The Optimum Time to Sell

If We Determine When Prospects Aren’t Open to Buy, Our Experience Will Confirm It

By Peter Lyle DeHaan

Tyler, it seemed, was content to earn his base pay. He showed little incentive to close sales or earn any commission. Because he had one job to do—sell accounts—I expected his close rate would far exceed the office manager’s, who only handled sales when she had to, squeezing the task into her already too-busy day.

Yet Tyler merely matched her low sales numbers, if that. I expected him to close five times as much and hoped he would get ten. Instead, he merely maintained the status quo.

Author and blogger Peter Lyle DeHaan

When I reiterated to him the goal of closing one sale every business day, instead of two or three a month, he was quick with his response about why that wasn’t realistic.

“I can’t close any sales on Monday because everyone is always too busy after the weekend. They’re in recovery mode and don’t want to talk.”

I raised an eyebrow but that didn’t dissuade him from continuing.

“Fridays are just as bad because prospects are focused on wrapping up their week. The last thing they want to do is talk to a salesperson. They’re already thinking about their weekend plans.

“You just ruled out 40 percent of your work week.” I made no attempt to hide my dismay.

He didn’t take the hint to stop talking and plowed forward. “The first thing in the morning doesn’t work, nor the end of the day. Before and after lunch is bad too. And, of course, lunch is out.”

I shook my head, but he didn’t notice, or it could be he didn’t care.

“Wednesdays are bad too,” he said. “I haven’t figured out why yet. Maybe it’s some sort of midweek slump.” By now he was smiling at his great insights. I was not.

“So that leaves Tuesdays and Thursdays,” I said, not trusting myself to say much more and remain civil.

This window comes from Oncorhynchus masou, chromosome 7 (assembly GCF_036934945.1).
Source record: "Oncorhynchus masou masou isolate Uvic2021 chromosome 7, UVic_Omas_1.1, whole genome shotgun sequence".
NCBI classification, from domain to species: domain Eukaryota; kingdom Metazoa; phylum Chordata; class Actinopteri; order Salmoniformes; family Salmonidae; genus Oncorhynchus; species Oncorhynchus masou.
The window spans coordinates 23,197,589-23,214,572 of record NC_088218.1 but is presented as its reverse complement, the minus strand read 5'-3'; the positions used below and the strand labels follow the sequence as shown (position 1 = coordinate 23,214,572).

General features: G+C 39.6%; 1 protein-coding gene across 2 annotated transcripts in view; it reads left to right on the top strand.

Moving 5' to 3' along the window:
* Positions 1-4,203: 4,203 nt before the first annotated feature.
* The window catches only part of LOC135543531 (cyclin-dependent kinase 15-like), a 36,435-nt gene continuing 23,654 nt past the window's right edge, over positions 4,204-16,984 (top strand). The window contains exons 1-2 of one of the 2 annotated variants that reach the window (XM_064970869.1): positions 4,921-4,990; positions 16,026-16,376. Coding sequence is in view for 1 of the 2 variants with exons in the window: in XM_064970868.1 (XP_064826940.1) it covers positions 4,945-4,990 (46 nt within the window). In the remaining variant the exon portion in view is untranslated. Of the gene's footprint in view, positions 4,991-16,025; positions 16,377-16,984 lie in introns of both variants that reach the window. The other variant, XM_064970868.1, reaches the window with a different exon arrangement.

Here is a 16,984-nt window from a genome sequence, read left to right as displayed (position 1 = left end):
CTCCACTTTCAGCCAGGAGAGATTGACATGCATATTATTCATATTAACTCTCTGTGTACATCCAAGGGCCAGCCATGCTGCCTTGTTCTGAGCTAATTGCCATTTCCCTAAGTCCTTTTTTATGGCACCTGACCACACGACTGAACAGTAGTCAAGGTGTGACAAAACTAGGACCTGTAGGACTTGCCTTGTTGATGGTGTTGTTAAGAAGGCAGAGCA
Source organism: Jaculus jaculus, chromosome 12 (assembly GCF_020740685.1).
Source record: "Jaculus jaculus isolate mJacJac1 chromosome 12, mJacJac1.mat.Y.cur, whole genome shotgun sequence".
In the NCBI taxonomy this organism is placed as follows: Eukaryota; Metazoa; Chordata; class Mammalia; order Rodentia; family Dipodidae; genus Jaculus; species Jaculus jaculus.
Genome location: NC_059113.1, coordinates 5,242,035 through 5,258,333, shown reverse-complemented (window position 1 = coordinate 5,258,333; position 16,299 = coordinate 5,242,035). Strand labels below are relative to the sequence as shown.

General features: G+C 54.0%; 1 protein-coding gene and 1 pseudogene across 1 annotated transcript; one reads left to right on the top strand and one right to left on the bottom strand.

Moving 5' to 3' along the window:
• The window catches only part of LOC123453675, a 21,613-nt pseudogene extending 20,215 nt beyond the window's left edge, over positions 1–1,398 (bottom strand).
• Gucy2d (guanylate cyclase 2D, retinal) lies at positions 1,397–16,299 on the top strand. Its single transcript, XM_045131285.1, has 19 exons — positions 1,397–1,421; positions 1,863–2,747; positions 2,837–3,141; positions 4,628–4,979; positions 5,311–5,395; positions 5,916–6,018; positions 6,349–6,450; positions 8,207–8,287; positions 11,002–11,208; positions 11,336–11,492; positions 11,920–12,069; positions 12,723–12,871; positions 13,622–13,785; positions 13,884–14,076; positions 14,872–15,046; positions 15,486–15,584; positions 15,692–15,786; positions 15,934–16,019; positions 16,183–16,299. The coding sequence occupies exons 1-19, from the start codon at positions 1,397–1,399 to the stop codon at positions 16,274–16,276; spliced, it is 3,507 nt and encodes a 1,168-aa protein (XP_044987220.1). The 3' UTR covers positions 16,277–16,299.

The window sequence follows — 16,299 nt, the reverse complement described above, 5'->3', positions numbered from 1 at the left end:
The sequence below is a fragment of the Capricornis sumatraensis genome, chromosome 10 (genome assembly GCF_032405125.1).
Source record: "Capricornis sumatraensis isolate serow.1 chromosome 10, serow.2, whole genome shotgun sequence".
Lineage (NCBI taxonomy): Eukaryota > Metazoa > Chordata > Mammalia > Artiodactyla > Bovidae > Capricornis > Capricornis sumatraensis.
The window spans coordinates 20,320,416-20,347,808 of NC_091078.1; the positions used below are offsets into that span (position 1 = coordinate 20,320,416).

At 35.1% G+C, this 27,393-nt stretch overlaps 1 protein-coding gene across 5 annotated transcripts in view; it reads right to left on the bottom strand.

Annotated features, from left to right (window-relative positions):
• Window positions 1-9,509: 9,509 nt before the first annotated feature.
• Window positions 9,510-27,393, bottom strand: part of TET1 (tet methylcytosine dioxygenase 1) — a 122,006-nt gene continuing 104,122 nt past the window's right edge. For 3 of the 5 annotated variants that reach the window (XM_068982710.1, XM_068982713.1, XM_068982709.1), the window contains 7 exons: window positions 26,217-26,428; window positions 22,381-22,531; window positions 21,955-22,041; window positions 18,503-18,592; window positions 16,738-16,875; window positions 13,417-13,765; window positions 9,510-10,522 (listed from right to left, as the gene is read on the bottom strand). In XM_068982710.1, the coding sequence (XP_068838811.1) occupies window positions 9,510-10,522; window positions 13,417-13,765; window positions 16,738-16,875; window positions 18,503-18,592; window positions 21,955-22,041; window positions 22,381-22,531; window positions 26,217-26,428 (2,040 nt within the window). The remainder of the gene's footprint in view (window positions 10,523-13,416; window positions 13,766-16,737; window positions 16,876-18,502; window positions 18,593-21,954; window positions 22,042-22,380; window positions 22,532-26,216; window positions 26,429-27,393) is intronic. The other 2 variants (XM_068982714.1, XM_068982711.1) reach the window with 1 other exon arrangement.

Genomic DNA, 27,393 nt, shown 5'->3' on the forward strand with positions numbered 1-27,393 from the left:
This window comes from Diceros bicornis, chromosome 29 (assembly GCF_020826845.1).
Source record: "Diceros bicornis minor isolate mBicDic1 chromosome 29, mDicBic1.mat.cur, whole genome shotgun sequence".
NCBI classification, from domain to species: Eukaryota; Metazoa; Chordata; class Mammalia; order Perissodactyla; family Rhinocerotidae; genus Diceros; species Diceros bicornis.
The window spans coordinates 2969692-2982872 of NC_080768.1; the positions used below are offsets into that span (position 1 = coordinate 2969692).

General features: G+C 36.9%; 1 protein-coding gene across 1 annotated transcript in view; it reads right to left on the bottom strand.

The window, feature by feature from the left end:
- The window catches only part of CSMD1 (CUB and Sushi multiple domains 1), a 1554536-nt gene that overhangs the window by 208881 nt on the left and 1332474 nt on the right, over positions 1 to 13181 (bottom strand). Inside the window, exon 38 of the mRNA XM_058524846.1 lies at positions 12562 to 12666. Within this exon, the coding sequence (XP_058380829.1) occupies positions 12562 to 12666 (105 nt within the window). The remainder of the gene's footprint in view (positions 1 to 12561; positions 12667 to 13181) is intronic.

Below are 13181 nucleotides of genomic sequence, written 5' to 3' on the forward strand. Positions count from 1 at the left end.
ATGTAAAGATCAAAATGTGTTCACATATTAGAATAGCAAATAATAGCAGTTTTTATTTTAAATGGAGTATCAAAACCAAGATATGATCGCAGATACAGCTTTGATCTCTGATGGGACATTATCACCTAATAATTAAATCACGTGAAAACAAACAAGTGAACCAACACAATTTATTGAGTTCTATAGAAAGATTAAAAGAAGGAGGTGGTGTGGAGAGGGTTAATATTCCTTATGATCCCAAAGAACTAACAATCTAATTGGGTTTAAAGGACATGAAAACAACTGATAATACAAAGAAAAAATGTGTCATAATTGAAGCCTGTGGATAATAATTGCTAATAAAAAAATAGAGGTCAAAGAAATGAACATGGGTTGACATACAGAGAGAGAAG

“Yep,” he said. “The ideal time to sell is on Tuesday and Thursday afternoons between 2 and 4:00 p.m.” He gave an excited upward tip of his head, as if to confirm his great wisdom.

“I disagree with your logic,” I said, “but even at that you have two opportunities to sell each week. That means you should have at least eight sales each month.

He shook his head. “Not every meeting will result in a sale.”

This was the first thing he’d said that I agreed with, but I wasn’t going to let him know. Instead, I pressed into his illogical assessment. “Today’s Wednesday. Who did you talk with yesterday afternoon?”

He hung his head and mumbled, “No one.”

“Who are you going to contact tomorrow afternoon?”

“I’m still working on that,” he said.

A good sales manager would have fired him on the spot. I didn’t. A few weeks later he saved me the trouble of doing so.

I’ve also had sales staff try this approach using a seasonal mindset. “August was bad last year,” they say. “Are all Augusts bad? That must be why my sales are down.” Sometimes they extend their logic to cover the whole summer, one fourth of the year.

Then they make similar excuses for any week that has a holiday in it, sometimes for the whole month. By that logic, they eliminate another 20 percent of the year.

Yes, sometimes it’s more difficult to close sales, but that’s no excuse not to try. If they think they’ll fall short, they surely will.

What if they tried a different tactic in August? What if they encouraged each prospect to prepare for fall by buying now? This way they’d have the decision behind them when they returned to work after Labor Day weekend. What a smart way to move into fall.

Don’t think about what you can’t do. Think about what you can do.

Sales Success Tip Your outlook determines your results. Don’t talk yourself out of having a good sales day, week, or month. Instead, expect success throughout the year. Plan for it, and you’ll be more apt to realize it.

Read more in Peter Lyle DeHaan’s Sticky Series books, including Sticky Customer ServiceSticky Sales and Marketing, and Sticky Leadership and Management featuring his compelling story-driven insights and tips.

Peter Lyle DeHaan is an entrepreneur and businessman who has managed, owned, and started multiple businesses over his career. Common themes at every turn have included customer service, sales and marketing, and leadership and management.

He shares his lifetime of business experience and personal insights through his books to encourage, inspire, and occasionally entertain.

By Peter Lyle DeHaan

Author Peter Lyle DeHaan, PhD, publishes books about business, customer service, the call center industry, and business and writing.